Cosmo DiNardo, of Bensalem, was accused of possessing a shotgun and ammunition in February despite a history of mental illness that includes an involuntary commitment, according to a police affidavit.
His arrest comes as the FBI uses heavy equipment to search his family's sprawling farm property in Solebury Township, about 30 miles (48 kilometers) north of Philadelphia.
Authorities on Monday chased fast-developing leads in the search for four young men, but said it could take days despite intense efforts centered on a large swath of the family's farmland. Six other police agencies were involved.
"The leads are incredibly hot, they're very fruitful. We're making great progress, but there's so much more work to do," Bucks County District Attorney Matthew Weintraub said. "We're not going to rest until we get through every inch of that property."
The leads gave police "a lot of strong indications" that the search should focus on the farm. However, other spots also were being searched as police probed the ties among the men.
One of the missing men vanished Wednesday and three others on Friday. Asked if foul play was involved, Weintraub said, "I surely believe there is."
Two of the men, 22-year-old Mark Sturgis and 21-year-old Tom Meo, are longtime friends who work in construction for Sturgis' father, Mark Potash. Another man, 19-year-old Dean Finocchiaro, is a mutual friend of theirs, Potash told The Associated Press.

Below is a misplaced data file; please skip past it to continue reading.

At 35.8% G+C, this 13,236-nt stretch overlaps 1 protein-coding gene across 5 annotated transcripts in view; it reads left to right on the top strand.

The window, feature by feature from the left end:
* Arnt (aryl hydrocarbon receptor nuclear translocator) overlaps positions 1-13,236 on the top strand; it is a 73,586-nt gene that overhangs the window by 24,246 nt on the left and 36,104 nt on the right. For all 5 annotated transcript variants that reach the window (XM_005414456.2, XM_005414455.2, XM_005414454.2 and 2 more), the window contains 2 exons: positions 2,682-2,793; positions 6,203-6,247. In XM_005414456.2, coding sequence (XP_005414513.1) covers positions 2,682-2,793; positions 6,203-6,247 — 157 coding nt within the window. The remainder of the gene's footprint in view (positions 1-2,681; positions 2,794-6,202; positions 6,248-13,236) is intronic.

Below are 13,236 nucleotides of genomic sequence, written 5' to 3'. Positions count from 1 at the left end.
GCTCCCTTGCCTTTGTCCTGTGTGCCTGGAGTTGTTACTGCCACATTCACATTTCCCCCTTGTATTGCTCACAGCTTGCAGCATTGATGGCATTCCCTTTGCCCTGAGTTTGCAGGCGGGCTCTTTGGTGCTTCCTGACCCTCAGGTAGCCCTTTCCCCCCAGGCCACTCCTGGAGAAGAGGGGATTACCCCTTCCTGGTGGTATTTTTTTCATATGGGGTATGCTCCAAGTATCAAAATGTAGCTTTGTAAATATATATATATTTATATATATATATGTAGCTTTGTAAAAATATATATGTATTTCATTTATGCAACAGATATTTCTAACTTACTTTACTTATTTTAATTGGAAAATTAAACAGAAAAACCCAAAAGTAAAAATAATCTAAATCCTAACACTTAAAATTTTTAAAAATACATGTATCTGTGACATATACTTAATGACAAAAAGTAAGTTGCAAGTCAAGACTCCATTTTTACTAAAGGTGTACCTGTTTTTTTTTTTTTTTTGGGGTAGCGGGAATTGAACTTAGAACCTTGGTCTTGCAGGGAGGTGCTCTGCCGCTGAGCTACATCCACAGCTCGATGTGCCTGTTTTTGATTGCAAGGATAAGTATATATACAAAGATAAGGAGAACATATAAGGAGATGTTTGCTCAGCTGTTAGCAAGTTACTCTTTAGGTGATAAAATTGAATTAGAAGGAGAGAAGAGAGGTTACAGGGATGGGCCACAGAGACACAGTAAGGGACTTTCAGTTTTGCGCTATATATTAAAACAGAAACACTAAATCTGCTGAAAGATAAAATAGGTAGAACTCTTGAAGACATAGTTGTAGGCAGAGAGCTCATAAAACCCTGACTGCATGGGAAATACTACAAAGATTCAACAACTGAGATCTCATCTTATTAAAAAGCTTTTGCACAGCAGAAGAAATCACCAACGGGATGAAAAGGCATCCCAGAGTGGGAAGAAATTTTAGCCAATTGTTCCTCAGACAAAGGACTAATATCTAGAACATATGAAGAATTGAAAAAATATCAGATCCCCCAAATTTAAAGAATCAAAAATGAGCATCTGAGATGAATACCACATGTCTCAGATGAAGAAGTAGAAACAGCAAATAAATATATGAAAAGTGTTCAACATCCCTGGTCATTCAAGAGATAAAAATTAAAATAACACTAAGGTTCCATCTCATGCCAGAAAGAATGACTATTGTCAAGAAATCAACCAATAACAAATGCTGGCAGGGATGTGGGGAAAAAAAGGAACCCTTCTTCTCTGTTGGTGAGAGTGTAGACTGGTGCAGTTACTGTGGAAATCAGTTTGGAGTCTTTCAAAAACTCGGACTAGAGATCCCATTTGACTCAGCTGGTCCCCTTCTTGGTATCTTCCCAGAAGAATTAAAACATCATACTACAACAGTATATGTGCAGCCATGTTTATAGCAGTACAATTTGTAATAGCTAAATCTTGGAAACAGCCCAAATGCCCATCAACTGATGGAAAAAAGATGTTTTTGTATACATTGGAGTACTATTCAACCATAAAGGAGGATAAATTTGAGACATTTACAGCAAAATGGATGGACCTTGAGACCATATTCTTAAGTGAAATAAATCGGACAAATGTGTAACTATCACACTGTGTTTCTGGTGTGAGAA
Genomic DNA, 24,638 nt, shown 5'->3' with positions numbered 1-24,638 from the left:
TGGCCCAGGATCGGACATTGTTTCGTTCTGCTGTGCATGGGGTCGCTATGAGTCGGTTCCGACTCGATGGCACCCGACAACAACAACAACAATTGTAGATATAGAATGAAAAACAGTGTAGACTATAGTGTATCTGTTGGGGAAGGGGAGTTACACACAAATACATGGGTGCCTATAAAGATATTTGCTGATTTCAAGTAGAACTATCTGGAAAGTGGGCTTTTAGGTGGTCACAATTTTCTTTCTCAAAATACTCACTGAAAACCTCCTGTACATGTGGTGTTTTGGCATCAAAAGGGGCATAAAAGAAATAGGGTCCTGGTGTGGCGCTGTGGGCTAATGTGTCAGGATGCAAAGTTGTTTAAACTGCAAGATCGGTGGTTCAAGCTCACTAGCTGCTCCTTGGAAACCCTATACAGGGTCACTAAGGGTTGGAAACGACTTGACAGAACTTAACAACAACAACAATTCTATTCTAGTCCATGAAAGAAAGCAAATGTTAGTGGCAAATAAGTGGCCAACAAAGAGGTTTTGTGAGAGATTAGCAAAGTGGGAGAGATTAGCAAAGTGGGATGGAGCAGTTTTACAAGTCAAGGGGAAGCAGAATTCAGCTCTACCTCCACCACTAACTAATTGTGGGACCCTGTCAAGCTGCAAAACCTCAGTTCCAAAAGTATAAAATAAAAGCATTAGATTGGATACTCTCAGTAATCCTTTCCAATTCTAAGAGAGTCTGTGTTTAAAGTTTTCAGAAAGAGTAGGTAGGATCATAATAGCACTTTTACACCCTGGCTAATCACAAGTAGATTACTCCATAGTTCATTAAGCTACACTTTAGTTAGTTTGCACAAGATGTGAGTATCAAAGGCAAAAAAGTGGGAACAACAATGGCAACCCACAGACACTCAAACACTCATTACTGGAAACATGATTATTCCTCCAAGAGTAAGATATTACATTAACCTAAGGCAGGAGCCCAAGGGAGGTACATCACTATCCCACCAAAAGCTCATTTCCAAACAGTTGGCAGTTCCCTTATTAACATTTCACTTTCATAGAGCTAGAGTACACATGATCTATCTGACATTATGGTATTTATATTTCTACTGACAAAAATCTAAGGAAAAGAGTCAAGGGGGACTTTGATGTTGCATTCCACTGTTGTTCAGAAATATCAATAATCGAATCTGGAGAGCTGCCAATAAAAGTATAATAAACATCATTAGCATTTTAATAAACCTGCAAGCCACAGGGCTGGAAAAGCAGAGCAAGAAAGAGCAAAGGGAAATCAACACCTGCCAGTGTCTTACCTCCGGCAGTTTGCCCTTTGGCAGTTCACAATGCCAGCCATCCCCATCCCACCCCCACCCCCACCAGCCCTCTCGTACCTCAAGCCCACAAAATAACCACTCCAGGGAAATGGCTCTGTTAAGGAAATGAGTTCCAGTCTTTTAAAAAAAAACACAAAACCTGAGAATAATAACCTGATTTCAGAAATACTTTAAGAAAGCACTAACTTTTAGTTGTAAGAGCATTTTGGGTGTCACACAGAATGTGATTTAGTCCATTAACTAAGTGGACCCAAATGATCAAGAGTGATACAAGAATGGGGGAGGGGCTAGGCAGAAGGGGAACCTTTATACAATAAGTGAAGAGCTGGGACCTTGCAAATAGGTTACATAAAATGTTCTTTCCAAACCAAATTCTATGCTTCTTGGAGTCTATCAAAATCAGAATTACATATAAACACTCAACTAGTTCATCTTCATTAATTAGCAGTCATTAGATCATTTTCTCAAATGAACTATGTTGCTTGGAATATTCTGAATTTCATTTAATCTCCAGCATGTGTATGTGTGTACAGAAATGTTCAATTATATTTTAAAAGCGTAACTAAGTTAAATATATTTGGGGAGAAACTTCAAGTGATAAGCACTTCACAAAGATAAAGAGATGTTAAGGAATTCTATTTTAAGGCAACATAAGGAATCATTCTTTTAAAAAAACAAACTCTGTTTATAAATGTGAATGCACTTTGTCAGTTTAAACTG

Potash said he did not know where his son was heading or what he was doing before he disappeared Friday. News outlets have reported that cars belonging to both Potash and Meo have been found in the area.
"I don't know how this is going to end up, unfortunately, but I am confident that we are going to get to the bottom of this," Weintraub said.
Neither DiNardo's parents nor his lawyer returned messages seeking comment Monday. Weintraub's spokesman stressed that the gun charge against DiNardo does not involve the missing men. The case was refiled after charges first filed in February were dismissed, according to court papers and the police affidavit obtained from the Bucks County Courier Times.
Weintraub described the investigation as "all hands on deck," and said the FBI, state police and five local police departments had joined the case. The FBI was involved because of its expertise with recovery operations being deployed on the Solebury Township property.
One of the missing men, Finocchiaro, has been arrested multiple times on charges that include drug possession, driving under the influence and assault. He is due in court in the assault case this summer.
"He seemed like he was getting it together. He was working full time," said his lawyer, John Fioravanti Jr. "I feel bad for his parents."
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